U.S. Bancorp (NYSE:USB) reported its performance figures for the first quarter of the year early this Tuesday, and the banking group’s results mirrored that of its larger peer Wells Fargo (NYSE:WFC) in almost all respects. 
The fifth-largest commercial bank in the U.S. witnessed a decline in both interest and non-interest revenues for the period, resulting in total revenues of under $4.9 billion – a sequential decline from the $5.1 billion figure for Q4 2012. A marked reduction in provisions and non-interest expenses allowed the bank to marginally surpass the earnings figure for last quarter ($1.39 billion vs. $1.38 billion).
The bank’s results were plagued by the same issues which were brought into focus by JPMorgan (NYSE:JPM) and Wells Fargo last Friday: shrinking net interest margins and declining mortgage revenues. This is a particularly bad thing for U.S. Bancorp, which is almost entirely focused on traditional loans-deposits services for its revenues unlike its bigger competitors – making its top-line heavily dependent on net interest margins. Moreover, the bank focused considerably on the mortgage industry over recent years to surpass banking giants Bank of America (NYSE:BAC) and Citigroup (NYSE:C) in mortgage originations. Declining fortunes in the mortgage industry would only drag down the bank’s revenues further over subsequent quarters.
- How Have Loan Charge-Off Rates For The Largest U.S. Banks Changed In The Last Five Quarters?
- What Were Total Loan Charge-off Rates For The Largest U.S. Banks In Q2 2016?
- How Much In Outstanding Mortgage Loans Did The Largest U.S. Banks Service As Of Q2?
- How Have Third-Party Mortgage Servicing Portfolios For The Largest U.S. Banks Changed In The Last 5 Quarters?
- How Have Card Charge-Off Rates For The Largest U.S. Card Issuers Changed In The Last 5 Quarters?
- What Are The Card Charge-Off Rates For The Largest U.S. Card Issuers?
We stick to our $35 price estimate for U.S. Bancorp’s stock for now, which is about 10% ahead of its current market price.
Falling Net Interest Margin Figures Hurt The Most
As can be seen from the chart above, U.S. Bancorp relies on the traditional loans-deposits banking model for almost 90% of its value (all divisions except for wealth management and ‘Product Fees, Securities Gain & Other’). This should go a long way in helping gauge the impact of declining net interest margin (NIM) figures on the bank’s total value. And even as the low-interest rate environment puts pressure on the NIM and cuts the interest income, things have been worse in Q1 on the non-interest (fee-based) income front too.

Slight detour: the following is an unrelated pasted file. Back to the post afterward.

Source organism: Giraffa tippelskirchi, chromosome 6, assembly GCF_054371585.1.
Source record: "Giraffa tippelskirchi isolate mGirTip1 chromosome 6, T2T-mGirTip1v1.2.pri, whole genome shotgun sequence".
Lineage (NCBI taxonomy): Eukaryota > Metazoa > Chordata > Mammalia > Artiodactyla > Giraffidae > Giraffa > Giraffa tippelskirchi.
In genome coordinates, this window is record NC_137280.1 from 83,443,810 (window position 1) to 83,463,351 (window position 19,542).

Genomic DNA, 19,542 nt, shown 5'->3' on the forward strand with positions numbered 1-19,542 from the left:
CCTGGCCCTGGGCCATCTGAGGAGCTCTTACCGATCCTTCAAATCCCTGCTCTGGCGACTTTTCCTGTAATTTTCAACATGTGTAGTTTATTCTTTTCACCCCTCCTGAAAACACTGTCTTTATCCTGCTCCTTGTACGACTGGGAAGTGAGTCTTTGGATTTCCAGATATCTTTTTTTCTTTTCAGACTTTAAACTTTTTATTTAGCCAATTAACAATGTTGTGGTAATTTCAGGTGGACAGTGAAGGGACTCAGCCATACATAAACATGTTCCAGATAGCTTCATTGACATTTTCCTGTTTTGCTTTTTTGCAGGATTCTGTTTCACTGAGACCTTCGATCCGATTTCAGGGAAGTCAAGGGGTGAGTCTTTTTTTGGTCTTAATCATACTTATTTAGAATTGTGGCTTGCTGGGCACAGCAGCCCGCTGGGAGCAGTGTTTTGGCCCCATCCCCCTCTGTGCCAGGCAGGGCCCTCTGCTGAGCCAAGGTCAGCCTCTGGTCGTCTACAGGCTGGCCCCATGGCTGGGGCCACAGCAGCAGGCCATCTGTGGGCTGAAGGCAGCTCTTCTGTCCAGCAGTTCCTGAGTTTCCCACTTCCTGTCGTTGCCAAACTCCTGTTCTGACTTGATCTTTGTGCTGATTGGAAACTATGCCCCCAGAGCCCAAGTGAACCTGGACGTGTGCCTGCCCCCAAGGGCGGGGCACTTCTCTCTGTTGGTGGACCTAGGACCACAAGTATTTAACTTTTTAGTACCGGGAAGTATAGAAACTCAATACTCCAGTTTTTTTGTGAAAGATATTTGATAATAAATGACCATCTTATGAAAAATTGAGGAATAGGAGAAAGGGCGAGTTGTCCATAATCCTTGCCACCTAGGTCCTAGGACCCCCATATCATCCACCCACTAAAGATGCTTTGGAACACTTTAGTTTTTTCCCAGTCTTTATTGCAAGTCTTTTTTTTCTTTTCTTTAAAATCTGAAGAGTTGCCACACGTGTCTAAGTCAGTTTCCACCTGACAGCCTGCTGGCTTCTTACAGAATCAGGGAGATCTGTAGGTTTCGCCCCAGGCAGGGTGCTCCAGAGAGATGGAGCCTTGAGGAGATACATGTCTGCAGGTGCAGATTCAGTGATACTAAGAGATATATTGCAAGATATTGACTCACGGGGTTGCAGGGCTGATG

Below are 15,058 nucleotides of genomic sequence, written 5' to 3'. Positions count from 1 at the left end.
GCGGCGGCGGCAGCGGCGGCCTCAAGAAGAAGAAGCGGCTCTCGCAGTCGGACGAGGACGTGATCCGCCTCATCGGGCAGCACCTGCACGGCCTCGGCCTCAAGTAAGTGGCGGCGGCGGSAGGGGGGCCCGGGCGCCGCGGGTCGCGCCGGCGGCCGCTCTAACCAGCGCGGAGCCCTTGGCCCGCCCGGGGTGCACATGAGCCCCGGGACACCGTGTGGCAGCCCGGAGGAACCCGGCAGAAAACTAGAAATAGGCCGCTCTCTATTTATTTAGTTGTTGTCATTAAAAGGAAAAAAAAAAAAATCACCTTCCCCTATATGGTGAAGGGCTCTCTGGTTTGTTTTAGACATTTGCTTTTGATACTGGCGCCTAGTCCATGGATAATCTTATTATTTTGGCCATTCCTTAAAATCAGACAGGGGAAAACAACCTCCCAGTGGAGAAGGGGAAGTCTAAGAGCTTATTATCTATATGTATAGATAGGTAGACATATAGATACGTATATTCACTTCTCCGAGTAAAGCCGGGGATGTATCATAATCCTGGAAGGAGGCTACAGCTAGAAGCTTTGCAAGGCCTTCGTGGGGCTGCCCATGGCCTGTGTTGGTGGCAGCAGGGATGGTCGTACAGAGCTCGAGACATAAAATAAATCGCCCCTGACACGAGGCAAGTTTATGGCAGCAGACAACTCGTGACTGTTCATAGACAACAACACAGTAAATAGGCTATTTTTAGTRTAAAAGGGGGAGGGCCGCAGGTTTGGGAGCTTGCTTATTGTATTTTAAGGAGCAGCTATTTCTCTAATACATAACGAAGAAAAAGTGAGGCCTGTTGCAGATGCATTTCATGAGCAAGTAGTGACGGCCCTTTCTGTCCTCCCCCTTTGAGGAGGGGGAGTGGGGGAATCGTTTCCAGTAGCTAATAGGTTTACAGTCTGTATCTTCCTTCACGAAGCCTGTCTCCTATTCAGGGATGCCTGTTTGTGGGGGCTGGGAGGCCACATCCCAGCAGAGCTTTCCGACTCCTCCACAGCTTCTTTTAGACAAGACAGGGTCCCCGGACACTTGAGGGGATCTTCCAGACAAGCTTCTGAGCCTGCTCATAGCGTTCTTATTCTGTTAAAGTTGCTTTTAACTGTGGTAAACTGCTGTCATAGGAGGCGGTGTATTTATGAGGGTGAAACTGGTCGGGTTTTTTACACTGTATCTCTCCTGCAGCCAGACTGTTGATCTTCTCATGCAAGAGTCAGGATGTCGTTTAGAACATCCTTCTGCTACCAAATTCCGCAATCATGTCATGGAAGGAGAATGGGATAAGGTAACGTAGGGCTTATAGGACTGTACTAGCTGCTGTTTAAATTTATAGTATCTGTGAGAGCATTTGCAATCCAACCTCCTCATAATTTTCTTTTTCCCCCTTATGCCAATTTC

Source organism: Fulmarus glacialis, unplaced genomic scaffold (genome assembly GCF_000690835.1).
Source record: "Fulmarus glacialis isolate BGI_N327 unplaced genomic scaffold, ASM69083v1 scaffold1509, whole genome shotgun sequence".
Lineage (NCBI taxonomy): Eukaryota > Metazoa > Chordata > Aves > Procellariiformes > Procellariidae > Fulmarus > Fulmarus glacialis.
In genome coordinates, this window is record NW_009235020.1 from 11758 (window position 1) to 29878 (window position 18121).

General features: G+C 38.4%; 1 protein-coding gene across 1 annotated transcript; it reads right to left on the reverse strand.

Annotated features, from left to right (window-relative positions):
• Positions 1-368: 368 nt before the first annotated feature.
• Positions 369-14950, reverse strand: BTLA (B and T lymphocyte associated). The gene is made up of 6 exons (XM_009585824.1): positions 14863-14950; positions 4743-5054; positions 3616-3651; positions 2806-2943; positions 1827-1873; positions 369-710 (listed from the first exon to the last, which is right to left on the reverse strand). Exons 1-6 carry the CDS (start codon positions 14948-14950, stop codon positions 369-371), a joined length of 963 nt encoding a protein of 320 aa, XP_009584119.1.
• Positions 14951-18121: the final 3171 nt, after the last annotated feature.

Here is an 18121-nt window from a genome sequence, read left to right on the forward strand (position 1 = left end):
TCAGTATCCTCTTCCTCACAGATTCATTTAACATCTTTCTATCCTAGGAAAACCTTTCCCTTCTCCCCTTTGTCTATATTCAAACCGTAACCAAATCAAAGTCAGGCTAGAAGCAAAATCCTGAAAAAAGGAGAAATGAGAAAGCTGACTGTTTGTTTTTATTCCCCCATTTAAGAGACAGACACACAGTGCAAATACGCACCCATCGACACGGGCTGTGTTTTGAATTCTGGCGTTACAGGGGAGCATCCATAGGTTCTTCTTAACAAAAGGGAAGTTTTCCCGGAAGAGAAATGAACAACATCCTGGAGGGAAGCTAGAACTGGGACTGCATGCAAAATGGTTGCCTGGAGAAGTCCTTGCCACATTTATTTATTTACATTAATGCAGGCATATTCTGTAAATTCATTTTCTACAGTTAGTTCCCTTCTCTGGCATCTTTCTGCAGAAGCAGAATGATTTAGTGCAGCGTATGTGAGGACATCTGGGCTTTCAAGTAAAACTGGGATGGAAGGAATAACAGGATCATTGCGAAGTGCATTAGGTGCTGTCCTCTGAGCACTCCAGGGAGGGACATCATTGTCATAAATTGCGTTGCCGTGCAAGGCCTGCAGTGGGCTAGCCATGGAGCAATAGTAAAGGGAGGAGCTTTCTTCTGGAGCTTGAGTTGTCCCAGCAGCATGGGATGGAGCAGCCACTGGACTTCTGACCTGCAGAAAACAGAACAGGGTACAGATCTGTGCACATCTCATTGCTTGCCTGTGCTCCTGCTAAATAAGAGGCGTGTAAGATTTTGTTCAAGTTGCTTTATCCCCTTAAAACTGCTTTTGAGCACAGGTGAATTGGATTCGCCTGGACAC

The table below summarizes U.S. Bancorp’s reported net NIM figures for each of the last nine quarters:
|Q1 2011||Q2 2011||Q3 2011||Q4 2011||Q1 2012||Q2 2012||Q3 2012||Q4 2012||Q1 2013|
Incidentally, Wells Fargo also reported NIM of 3.48% for Q1 2013 – although it witnessed a faster decline from 4.05% in Q1 2011. You can better understand the partial impact of falling net interest margins on the bank’s total value by making changes to the chart below, which represents U.S. Bancorp’s NIM on commercial loans.
The Mortgage Business Seems To Have Peaked
U.S. Bancorp’s mortgage banking business reaped the benefits of the bank’s focus on this business over the last few years as low interest rates and the government-backed Home Affordable Refinance Programs (HARP) drove home-owners to the bank in large numbers to refinance their existing mortgages. U.S. Bancorp continues to eat into the market share of competitors like Bank of America and Citigroup, who reduced their mortgage banking activities to rein in losses from their existing portfolio.
But with the big banks almost exhausting loans that can be refinanced, and with demand for fresh mortgages yet to pick up, the overall effect is seen as a marked dip in origination volumes for the industry. U.S. Bancorp originated mortgages worth $21.7 billion this quarter – lower than the peak figure of $22.1 billion last quarter, and the first decline in origination figures after 6 consecutive quarters of growth. The resulting decline in revenues is rather sharp, with mortgage banking revenues falling to $401 million from $476 million in Q4 2012 and $452 million in Q1 2012.Notes: